Quarterly earnings for


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are likely to take a backseat to comments about profit margins and layoffs when the company posts its first-quarter results on Wednesday.

Analysts expect the world's largest express-delivery company to earn 57 cents a share on revenue of $5.791 billion, according to Thomson First Call. The company, which is in the process of restructuring, expects earnings of 52 cents to 60 cents a share.

"We believe that investors should not overreact to these possible results, as we believe they were expected, and the real value in the FedEx name is in the future margin expansion throughout the fiscal year, not the difficult first quarter," said Daniel Hemme, analyst with Prudential Financial, in a research note Monday. FedEx shares, which have jumped 40% in the past year, fell 24 cents, or 0.4%, to $65 Monday afternoon in reaction to the note.

While earnings seem unlikely to miss forecasts, some analysts warn that revenue expectations could be a bit too optimistic, especially when it comes to ground operations. Because ground operations helped carry FedEx in fiscal 2003 amid a threatened labor strike at rival


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, some investors could be in for a disappointment if they expect this trend to continue indefinitely.

"Estimates for ground revenue significantly exceed our 4% growth projections, resulting in unreal expectations on the top line," said Hemme. "There is concern that investors may focus more on the top-line growth prospects of ground ... regardless of bottom-line results. The real value of the stock lies in the margin expansion expected over the next three to six quarters."

Investors who have bought FedEx shares, especially those who have bought them near the company's 52-week high of $68.96 set on Aug. 22, will be focused on the company's growth margins, especially in its lucrative express shipping unit.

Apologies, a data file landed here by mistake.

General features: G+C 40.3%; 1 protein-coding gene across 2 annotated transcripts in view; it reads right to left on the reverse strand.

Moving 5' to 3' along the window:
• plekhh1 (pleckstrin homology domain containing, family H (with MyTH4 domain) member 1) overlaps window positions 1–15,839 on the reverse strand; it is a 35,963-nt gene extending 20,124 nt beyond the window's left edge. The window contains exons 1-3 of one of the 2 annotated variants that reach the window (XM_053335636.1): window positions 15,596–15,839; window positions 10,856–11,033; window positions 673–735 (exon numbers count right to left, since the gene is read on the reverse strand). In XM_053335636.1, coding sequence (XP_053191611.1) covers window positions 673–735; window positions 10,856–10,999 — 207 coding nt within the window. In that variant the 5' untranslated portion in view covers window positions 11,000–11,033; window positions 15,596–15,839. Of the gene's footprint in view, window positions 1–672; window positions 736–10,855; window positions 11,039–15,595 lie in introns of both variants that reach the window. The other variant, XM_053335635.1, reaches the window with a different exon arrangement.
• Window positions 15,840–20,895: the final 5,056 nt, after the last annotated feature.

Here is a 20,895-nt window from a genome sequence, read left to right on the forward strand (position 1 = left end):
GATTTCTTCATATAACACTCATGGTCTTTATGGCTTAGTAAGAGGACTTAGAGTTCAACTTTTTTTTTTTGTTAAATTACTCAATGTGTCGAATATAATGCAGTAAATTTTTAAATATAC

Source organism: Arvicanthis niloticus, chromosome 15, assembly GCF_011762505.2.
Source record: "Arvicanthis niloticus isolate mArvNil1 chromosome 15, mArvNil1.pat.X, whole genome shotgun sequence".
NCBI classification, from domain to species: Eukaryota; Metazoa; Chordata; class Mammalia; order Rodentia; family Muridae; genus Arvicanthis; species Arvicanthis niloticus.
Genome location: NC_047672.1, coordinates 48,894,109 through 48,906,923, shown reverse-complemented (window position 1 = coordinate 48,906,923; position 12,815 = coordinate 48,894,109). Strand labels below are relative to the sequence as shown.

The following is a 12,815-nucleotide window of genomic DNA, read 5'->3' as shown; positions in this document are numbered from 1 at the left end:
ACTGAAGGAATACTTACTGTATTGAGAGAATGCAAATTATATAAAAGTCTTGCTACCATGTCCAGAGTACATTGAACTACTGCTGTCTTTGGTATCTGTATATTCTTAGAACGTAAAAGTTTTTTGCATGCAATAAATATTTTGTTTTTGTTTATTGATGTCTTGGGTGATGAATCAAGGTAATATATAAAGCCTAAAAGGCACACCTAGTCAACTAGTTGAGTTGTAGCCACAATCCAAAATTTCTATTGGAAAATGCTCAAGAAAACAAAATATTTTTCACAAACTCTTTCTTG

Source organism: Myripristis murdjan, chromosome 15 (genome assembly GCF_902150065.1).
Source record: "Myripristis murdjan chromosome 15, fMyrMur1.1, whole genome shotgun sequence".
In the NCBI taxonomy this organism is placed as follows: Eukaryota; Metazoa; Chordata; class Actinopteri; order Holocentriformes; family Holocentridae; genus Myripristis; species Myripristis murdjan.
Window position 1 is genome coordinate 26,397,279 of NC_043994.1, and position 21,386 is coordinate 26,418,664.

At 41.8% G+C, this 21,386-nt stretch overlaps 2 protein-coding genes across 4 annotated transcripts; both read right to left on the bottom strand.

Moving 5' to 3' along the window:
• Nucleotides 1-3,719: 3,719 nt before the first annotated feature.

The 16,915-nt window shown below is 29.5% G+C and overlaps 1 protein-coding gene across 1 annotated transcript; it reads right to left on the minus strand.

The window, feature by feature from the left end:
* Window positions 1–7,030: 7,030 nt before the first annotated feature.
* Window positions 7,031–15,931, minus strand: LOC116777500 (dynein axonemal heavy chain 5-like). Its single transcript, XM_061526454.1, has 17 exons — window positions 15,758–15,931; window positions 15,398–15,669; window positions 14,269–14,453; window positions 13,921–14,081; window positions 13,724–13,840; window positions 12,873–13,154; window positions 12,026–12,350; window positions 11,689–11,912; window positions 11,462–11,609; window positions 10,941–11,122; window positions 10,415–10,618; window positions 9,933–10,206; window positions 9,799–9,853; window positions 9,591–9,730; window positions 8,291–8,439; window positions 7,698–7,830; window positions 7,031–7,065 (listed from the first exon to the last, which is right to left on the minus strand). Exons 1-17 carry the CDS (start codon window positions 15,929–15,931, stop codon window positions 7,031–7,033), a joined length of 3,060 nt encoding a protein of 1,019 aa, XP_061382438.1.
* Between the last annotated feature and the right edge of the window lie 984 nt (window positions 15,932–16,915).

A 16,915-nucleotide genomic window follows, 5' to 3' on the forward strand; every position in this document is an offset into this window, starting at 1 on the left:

FedEx management announced on June 24 that it hopes to achieve operating margins of 10% in the express business, which would greatly increase profits from current levels. But with year-ago operating margins on the business coming in at 3.3%, FedEx has a lot of work to do, which is why cost cuts and layoffs are key.

"We hope to hear more details about management's plan to post double-digit margins at Express during the first-quarter conference call," said Jennifer Cooke Ritter, an analyst at Lehman Brothers, in a research note last week. "If FedEx posts double-digit margins at Express quicker than we are projecting, we could be low on our long-term earnings estimates. To date, management has provided little detail about when the company will achieve this long-term goal."

Lehman expects the company to reach operating margins of 8% by 2008, which highlights the fact that investors who are buying company shares at these levels, not far from analyst price targets and a 52-week high, should be in for the long haul. At 20 times expected 2004 earnings, FedEx is getting pricey, with limited upside until the company can prove its restructuring is a success.

"While we have not changed our outlook on the fundamentals of the company, we would wait for a pullback on the current stock price to be heavy buyers," said Ritter. "Regardless of whether the first quarter is stellar or not, it is management's view of the recovery impacting their business going forward that will move the stock on that day."

Indeed, when it comes to FedEx's quarter, analysts advise investors to take a long view of the company's results, especially because the company is unlikely to release a clean earnings figure or give clear forward-looking guidance about the second quarter. Analysts say a combination of accounting issues and complications related to headcount-reduction efforts will muddy Wednesday's results and leave guidance somewhat cloudy.

"FedEx's reported first-quarter results and second-quarter guidance are likely to be messy because of a one-time tax gain of 8 cents a share and a charge for employees that elected to take FedEx's early retirement or voluntary severance program prior to Aug. 31," said James Valentine, analyst at Morgan Stanley, in a note last week.

Because enrollment in the employee-reduction program overlaps two quarters, it will be impossible to get a complete picture of the program's progress. As a result, investors should look for further management comments on the program, since greater cost reductions now will prove beneficial next year at this time. "FedEx will likely report a charge in each quarter, while most benefits won't appear until the second half of 2004," said Valentine.